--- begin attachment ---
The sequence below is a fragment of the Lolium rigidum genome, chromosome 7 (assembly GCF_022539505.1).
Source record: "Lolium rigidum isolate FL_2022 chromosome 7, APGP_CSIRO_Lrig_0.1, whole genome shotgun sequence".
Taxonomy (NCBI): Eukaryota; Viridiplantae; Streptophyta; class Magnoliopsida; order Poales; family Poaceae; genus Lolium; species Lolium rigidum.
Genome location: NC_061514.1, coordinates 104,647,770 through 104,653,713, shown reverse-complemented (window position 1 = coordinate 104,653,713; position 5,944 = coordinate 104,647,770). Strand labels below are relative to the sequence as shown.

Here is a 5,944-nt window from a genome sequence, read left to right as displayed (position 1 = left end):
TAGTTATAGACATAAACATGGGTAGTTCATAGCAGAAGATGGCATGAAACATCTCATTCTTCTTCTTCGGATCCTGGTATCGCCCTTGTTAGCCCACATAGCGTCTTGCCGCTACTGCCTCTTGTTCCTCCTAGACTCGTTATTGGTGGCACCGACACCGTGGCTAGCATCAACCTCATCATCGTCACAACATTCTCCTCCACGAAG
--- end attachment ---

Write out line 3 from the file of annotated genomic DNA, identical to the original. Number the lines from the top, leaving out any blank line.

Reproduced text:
Taxonomy (NCBI): Eukaryota; Viridiplantae; Streptophyta; class Magnoliopsida; order Poales; family Poaceae; genus Lolium; species Lolium rigidum.